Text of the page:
Often light is coming from the front or the side, however it can be very interesting to use light from the back.
Now how do you meter something like this?
In fact it’s very simple.
An incident light meter will meter the light falling on the subject and give you the correct reading, if you put that value in your camera you’re subject will be properly lit. Now a lot of people tell you different things about light meters, ranging from “you don’t need one” to ….. well let’s put it this way a lot of confusion is caused.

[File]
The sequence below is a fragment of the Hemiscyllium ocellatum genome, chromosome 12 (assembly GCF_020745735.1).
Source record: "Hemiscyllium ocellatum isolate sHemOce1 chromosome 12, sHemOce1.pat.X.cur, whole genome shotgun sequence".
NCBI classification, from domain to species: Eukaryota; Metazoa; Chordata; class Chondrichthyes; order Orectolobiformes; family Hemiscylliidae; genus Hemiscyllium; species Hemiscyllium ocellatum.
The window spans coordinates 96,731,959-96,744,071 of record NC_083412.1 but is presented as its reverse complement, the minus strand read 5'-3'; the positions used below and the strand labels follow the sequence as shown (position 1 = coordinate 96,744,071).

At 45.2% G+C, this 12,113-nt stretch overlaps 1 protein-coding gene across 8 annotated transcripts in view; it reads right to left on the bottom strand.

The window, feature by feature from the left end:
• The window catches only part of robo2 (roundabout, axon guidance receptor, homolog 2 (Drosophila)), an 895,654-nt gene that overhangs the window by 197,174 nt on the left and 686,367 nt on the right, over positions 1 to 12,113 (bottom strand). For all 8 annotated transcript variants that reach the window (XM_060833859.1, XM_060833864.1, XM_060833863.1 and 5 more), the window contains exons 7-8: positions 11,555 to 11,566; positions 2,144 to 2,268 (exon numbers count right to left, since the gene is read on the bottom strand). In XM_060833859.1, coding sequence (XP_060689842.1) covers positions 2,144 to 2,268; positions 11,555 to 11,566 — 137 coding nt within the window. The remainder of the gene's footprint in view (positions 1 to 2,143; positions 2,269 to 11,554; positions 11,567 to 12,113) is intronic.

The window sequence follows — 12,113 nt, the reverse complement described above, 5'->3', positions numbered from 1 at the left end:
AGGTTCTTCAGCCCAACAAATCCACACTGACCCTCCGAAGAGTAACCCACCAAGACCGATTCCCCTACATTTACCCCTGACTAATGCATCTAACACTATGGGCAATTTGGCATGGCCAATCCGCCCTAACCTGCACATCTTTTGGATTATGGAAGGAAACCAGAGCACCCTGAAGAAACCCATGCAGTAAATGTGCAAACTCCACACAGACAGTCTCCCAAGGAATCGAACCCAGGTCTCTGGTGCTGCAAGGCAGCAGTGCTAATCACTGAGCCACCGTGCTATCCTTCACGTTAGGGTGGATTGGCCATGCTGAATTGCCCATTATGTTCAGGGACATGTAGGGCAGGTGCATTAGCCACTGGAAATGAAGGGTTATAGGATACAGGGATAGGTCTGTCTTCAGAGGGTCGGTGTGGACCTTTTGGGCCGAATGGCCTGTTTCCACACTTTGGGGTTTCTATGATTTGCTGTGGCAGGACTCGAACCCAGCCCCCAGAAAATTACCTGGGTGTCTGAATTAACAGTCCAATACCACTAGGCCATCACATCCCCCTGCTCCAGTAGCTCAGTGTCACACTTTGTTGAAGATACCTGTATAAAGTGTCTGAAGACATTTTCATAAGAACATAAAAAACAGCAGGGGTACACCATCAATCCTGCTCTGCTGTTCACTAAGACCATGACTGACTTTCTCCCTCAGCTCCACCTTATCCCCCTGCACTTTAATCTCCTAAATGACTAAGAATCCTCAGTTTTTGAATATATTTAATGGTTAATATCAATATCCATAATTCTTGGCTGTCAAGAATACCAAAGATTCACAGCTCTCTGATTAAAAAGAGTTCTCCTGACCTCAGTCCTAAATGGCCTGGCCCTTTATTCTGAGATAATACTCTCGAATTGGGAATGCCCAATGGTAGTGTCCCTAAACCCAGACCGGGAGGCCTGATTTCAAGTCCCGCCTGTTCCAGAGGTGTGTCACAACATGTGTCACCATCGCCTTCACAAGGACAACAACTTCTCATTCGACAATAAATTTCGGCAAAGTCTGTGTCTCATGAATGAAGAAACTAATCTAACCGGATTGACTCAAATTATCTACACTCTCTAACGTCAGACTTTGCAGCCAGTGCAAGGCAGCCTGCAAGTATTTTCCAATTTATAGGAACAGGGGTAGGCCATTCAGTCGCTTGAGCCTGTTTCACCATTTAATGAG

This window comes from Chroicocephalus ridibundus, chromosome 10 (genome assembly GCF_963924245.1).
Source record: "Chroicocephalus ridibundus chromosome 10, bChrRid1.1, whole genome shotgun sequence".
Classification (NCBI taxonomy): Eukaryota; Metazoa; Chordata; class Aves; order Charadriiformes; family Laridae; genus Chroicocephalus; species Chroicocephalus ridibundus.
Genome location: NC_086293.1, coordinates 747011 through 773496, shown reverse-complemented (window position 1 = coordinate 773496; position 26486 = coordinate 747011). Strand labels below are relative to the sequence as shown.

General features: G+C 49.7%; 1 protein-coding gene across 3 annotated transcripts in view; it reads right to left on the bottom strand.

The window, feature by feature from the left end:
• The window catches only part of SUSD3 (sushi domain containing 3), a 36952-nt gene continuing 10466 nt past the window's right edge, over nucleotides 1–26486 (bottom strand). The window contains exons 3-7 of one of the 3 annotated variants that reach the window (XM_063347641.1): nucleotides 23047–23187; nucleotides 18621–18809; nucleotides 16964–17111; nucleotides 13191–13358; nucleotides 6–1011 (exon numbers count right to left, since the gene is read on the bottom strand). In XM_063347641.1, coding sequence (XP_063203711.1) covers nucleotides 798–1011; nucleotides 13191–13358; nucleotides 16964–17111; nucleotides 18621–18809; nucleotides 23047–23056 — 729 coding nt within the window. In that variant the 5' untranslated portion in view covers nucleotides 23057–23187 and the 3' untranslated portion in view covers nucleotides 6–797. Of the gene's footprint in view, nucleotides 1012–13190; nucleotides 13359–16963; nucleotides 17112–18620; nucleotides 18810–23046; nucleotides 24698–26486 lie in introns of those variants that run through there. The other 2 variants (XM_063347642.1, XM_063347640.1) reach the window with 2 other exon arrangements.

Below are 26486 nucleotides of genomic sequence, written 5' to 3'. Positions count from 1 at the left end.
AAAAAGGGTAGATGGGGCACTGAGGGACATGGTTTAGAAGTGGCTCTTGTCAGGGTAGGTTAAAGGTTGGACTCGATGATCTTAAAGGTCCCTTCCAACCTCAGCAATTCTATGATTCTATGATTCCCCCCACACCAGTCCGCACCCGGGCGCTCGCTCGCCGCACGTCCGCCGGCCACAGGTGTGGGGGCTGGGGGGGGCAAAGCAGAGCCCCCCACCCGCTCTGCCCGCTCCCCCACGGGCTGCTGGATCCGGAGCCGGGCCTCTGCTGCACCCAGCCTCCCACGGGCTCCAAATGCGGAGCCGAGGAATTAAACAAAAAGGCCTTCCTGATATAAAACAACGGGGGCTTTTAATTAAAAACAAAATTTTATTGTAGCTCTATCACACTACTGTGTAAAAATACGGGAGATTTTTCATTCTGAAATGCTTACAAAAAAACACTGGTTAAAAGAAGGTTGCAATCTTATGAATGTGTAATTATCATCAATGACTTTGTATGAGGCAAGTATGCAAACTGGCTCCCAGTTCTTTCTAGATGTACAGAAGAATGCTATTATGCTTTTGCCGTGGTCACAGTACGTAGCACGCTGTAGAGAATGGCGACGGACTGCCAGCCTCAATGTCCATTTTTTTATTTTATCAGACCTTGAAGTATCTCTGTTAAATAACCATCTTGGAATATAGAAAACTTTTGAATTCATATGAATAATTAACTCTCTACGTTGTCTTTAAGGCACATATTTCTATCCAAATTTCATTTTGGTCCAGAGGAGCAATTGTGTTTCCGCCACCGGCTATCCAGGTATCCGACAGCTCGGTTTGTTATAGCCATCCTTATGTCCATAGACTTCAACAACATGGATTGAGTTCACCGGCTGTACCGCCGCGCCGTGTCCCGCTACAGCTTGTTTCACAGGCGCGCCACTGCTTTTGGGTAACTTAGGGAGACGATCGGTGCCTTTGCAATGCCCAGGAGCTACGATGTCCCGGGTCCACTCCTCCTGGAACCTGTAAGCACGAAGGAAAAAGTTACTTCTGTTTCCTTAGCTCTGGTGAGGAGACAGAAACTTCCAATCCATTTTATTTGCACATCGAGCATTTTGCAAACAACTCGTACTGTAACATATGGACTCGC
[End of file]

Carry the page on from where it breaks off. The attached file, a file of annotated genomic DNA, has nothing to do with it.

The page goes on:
Trust me when I tell you that a light meter is just a tool, it gives you a way to very quickly get a proper exposure and it’s not hard to use. As you can see in these examples I metered the front of the face of the models and put that exposure in the camera, the only light source used is an Elinchrom Ranger behind the model, so the “scatter light” actually lights the model and is metered. In a studio environment it will often (99.9%) means you’re metering towards the light source, but as you see with this setup I now actually metered towards the camera. Just remember that you hold the meter in front of the area you want to be correct and meter “the light” that is hitting THAT area, it can be the strobe straight on, but also scatter light or ambient light.